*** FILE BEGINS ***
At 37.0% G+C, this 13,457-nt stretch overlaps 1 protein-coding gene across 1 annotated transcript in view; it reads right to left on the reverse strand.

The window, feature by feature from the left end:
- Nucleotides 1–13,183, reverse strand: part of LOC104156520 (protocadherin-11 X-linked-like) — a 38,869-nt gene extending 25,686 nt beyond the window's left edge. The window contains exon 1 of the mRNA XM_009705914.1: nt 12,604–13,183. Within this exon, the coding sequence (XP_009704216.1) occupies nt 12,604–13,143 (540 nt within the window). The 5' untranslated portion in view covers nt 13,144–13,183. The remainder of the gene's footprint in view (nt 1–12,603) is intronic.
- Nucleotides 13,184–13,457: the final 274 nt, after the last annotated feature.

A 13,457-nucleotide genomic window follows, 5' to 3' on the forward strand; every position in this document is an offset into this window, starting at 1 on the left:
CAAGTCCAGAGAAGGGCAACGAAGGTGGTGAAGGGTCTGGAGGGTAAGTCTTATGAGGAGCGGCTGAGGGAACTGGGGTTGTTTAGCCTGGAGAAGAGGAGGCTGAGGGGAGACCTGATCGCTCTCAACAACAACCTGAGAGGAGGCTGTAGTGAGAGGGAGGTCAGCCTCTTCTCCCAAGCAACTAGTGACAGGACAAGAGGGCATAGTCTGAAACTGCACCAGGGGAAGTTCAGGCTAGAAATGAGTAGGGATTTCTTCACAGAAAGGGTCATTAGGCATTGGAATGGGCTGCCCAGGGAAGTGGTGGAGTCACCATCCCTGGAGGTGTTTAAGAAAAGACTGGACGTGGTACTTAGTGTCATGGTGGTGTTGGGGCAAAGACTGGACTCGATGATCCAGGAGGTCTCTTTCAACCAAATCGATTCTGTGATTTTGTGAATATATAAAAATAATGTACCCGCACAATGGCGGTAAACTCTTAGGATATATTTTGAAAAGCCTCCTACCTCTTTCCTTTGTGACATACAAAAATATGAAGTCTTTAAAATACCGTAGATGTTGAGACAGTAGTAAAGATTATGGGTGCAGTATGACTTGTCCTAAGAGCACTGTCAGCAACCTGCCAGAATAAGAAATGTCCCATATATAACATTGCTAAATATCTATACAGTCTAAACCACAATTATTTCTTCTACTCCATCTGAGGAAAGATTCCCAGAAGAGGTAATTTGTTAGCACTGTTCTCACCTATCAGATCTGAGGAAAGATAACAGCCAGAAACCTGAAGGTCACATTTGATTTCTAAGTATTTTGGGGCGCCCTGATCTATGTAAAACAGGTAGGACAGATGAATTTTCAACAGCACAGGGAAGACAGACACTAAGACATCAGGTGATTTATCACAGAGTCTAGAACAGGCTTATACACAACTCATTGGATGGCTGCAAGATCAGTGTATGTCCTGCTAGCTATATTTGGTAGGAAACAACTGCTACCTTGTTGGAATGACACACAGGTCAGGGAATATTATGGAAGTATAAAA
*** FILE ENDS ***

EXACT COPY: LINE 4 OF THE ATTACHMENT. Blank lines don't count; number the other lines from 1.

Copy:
- Nucleotides 13,184–13,457: the final 274 nt, after the last annotated feature.